• Facility has policies in place to allow nurses and other clinicians to perform CSWD.[14]
  • Clinician performing the procedure has been appropriately trained, and competency has been updated as per facility requirements.
  • Clinician has facility privileges and is allowed to perform CSWD as per facility policies.
  • Care setting has sufficient resources to address potential complications.
  • Patient provides written or verbal informed consent as required by facility policies.

Scope of Practice in the U.S.

  • Scope of practice concerning CSWD differs from that of surgical sharp debridement in that [13]:
    • Surgical sharp debridement privileges are limited to physicians and other QHPs, depending on state board regulations.
    • CSWD may be performed by physicians and other clinicians, as determined by state boards’ regulations and facility policies.[3]
      • A physician’s or advanced practice registered nurses’ (depending on each state) order is required to perform CSWD.
  • Regulations on what type of healthcare professionals can perform CSWD vary from state to state. Regulations may change, thus healthcare professionals should consult the individual state practice act prior to performing CSWD.[13]
    • For instance, with regard to nursing, each state’s Nurse Practice Act or Board of Nursing dictates specific regulations for this procedure.[13] 
    • For a summary of regulations and links to board of nursing organizations by state see topic "State-by-State Regulations on Conservative Sharp Debridement by Nurses in the United States"

Skills and Education

  • Requirements for performing CSWD include specific education, training and demonstration of competency in CSWD according to licensure, and facility policy and procedures.[9][14][10]
  • Some State Boards of Nursing require completion of a course on debridement (courses can be found by searching online for “courses on conservative sharp debridement’). Continued competency requirements shall include but are not limited to [9][14][14][10][15]:
    • infection control procedures;
    • types of debridement;
    • wound etiology and disease process;
    • complications;
    • terminology;
    • pharmacology pertaining to medications utilized in debridement;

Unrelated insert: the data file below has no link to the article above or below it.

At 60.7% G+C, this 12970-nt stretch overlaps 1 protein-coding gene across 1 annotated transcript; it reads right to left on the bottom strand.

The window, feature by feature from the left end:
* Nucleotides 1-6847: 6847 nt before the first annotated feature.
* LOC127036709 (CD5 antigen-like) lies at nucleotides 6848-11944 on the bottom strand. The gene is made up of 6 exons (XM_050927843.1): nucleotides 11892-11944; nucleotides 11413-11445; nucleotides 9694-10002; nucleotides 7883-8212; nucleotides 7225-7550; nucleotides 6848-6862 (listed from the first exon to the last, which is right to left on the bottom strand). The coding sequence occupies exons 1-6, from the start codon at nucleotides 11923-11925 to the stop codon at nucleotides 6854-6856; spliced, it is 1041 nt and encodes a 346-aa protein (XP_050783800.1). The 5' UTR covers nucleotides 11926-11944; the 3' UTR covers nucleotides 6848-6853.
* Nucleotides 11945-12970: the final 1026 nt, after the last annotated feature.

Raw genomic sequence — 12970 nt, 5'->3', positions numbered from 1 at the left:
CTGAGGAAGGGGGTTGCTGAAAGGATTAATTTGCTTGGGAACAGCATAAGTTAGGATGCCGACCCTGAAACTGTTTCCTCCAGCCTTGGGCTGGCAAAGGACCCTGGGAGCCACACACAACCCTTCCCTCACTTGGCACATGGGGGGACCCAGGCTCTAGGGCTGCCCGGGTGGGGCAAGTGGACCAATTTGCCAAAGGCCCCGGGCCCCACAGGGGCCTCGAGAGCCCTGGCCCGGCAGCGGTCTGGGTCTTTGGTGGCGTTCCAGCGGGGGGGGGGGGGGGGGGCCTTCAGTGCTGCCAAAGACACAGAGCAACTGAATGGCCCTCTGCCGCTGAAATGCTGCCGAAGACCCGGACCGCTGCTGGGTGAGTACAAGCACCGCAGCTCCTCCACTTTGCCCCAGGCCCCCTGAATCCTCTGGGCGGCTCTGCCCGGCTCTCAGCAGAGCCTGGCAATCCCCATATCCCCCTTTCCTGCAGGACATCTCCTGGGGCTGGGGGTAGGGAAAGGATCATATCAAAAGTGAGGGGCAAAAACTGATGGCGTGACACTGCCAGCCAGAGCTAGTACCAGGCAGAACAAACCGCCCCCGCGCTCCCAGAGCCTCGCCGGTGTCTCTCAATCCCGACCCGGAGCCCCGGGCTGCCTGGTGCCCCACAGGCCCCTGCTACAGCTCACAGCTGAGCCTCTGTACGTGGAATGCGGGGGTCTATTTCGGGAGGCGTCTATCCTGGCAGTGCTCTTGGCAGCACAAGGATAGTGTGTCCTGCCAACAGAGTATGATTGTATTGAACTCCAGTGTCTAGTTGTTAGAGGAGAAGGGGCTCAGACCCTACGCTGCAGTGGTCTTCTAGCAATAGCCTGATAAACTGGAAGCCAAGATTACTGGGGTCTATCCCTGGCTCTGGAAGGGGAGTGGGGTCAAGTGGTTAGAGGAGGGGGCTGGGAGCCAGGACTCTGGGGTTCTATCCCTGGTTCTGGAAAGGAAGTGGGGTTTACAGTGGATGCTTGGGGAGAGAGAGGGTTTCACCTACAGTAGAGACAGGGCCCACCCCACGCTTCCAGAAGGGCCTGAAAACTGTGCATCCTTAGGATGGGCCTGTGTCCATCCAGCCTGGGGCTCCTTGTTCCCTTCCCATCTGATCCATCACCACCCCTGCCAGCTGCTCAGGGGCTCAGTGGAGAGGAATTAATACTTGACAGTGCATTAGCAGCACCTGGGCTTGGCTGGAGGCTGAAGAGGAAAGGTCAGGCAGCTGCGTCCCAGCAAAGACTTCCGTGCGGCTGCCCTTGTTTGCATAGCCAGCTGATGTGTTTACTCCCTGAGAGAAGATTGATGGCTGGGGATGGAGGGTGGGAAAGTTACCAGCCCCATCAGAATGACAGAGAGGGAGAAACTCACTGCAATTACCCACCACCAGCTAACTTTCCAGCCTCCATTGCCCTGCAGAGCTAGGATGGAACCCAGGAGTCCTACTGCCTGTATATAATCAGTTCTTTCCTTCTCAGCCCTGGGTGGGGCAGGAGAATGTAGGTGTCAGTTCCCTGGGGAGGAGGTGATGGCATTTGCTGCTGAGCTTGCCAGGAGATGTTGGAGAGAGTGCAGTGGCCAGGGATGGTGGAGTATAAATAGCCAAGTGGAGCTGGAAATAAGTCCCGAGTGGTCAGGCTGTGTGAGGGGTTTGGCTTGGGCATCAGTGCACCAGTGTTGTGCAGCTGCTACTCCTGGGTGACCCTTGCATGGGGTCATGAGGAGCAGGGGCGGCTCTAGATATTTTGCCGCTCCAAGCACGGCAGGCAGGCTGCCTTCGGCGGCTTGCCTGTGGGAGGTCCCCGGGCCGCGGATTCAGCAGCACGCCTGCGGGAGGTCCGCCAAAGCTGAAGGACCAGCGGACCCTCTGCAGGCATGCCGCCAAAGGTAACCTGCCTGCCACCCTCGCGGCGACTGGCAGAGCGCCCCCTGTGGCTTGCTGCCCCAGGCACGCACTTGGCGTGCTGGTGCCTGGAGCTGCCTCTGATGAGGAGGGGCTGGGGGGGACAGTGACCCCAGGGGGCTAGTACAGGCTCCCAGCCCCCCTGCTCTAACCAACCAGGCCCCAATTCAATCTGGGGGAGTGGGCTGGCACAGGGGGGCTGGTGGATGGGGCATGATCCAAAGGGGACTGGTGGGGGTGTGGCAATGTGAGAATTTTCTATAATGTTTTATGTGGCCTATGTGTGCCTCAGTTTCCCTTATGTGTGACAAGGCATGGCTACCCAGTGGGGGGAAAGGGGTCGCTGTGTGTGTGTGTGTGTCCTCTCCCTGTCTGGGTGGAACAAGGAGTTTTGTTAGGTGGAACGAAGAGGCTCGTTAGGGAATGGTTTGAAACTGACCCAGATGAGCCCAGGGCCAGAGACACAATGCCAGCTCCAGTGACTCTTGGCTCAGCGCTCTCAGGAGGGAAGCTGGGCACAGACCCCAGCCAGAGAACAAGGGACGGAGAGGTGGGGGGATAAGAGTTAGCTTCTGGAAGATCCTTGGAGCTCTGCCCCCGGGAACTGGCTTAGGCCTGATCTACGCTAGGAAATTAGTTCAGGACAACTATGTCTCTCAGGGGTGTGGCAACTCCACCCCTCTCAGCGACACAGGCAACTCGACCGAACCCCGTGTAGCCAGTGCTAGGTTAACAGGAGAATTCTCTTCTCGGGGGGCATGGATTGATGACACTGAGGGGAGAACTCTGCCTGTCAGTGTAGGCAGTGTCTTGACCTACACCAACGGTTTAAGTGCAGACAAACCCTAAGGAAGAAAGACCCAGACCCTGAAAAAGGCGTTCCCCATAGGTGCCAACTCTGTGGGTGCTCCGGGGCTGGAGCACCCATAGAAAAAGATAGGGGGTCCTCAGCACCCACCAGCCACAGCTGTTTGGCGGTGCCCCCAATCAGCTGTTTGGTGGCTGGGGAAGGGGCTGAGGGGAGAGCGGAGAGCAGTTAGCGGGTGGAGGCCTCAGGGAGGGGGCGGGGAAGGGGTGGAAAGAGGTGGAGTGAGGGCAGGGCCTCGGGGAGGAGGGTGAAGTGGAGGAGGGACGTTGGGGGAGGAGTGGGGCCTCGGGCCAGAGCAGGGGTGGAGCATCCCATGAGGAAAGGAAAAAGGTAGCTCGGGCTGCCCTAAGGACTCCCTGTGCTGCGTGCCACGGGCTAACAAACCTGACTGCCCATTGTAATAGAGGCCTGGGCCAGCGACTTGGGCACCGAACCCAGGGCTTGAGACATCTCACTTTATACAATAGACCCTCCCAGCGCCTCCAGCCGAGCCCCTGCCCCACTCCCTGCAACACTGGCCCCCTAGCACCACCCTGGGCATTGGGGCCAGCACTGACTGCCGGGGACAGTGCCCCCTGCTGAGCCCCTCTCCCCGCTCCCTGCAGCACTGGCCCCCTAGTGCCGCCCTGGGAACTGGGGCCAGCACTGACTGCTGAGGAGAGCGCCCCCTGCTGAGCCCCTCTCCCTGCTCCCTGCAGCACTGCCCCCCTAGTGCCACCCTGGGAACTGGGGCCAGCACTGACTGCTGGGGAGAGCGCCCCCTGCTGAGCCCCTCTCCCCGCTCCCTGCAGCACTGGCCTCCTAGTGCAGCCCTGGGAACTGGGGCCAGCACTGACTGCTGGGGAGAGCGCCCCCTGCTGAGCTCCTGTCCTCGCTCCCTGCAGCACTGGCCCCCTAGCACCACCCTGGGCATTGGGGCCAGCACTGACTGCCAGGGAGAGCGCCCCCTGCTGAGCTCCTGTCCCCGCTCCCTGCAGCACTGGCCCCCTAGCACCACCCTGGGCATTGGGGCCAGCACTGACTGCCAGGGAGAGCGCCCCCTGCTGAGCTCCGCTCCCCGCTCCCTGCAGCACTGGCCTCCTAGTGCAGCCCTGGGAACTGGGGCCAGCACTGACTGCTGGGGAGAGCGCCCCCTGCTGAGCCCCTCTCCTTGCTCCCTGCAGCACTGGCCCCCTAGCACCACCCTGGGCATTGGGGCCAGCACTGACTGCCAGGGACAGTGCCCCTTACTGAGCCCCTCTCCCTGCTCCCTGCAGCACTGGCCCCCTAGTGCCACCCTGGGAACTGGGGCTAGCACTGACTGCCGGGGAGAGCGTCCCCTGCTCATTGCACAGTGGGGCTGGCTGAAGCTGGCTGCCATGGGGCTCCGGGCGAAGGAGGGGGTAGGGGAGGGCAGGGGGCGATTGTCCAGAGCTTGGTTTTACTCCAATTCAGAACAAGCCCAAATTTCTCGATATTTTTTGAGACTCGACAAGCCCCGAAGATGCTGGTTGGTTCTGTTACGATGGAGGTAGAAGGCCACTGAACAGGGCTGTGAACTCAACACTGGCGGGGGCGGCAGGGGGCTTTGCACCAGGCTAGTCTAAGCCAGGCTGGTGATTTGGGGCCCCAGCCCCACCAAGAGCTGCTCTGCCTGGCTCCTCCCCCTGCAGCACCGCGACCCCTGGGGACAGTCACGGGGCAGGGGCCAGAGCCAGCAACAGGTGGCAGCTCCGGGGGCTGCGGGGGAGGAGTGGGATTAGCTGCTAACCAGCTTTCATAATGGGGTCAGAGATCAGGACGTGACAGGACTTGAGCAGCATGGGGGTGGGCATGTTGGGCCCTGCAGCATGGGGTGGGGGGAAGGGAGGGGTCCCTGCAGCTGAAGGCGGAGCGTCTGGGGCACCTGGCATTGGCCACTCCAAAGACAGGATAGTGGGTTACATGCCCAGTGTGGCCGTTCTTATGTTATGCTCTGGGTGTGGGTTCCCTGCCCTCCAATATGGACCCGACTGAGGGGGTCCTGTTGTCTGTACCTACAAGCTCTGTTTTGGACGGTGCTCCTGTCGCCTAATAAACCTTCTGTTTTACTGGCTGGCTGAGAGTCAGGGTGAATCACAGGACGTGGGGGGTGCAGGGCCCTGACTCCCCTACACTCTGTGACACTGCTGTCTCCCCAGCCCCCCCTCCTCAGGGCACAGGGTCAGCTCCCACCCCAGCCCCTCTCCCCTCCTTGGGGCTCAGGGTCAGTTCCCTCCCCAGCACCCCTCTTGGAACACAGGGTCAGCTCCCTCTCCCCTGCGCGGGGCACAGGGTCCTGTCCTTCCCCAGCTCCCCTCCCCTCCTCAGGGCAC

• skin and tissue anatomy and physiology; see section 'Understanding Relevant Tissue Anatomy' below
    • skill competency validation. 

Understanding Relevant Tissue Anatomy 

Knowledge of the skin and relevant tissue anatomy is a requirement prior to performing CSWD. Timely recognition of underlying anatomical structures such as bone, tendon, fascia, muscle, ligaments, vessels and nerves can help prevent unintentional damage during CSWD. Those structures should not be disturbed during CSWD. If any of these structures is cut or injured during CSWD, immediate physician involvement is warranted.[7] Figures 1 to 6 below illustrate examples of anatomical structures that may be encountered during CSWD. 


Fig. 1. Schematic showing muscle, tendon, bone


Fig. 2. Traumatic wound with exposed fascia, artery, tendons. By Lebendiskaya, N. 

Fig. 3. Wound bed with fibrin covering underlying fascia. By Lebendiskaya, N.

Fig. 4. Wound bed with exposed muscle. By Lebendiskaya, N. 

Fig. 5. Ulcer with exposed bone, perforated to promote growth of granulation tissue. By Lebendiskaya, N.

Fig. 6. Calcium deposit on wound bed. By Lebendiskaya, N.

General Indications and Contraindications

When assessing for indications and contraindications for CSWD, it is important to first determine the potential for functional healing of the wound. See topic "How to Determine Healability of a Chronic Wound".   

  • For wounds whose underlying causes cannot be immediately corrected or if there is inadequate blood supply to heal (i.e., maintenance or non-healable wounds), CSWD of slough may be performed if no contraindications exist.  
  • For healable wounds, surgical debridement is an appropriate method of initial debridement, if available as an option.[16] CSWD may be performed subsequently, or if surgical debridement is not an option or contraindicated.[7]

Indications

In general, indications for CSWD include [9]:

  • Presence of necrotic tissue as well as cellular or proteinaceous debris [2][17]
  • Various types of acute and chronic wounds: pressure, neuropathic/diabetic, and venous leg ulcers requiring removal of any nonviable tissue
  • Callus on the foot or at the margins of a non-ischemic diabetic foot ulcer [7]
  • Presence of bioburden, biofilm and/or local wound infection [7] 

CSWD should be performed with caution and in collaboration with a physician or advanced practice registered nurse in a controlled setting in the following situations [7]: 

  • Patient is at risk for increased bleeding (e.g., use of anticoagulants)
  • Moderate or severe peripheral arterial disease is present
  • Patient has significant wound pain or pain associated with CSWD
  • Wound has exposed bones, ligaments or tendons
  • Devitalized tissue is over a major blood vessel, organ or structure

Contraindications 

Contraindications to CSWD include [9][12]:

  • Inability to determine interface between viable and nonviable tissue 
  • Extensive undermining or tunneling
  • Abscess (if present, incision and drainage is initially indicated; may be followed by CSWD as needed)
  • Dry, stable heel ulcers 
  • Stable, ischemic wounds 
  • Dry, stable (densely adherent) eschar 
  • Advancing cellulitis or sepsis, in which case surgical debridement is preferred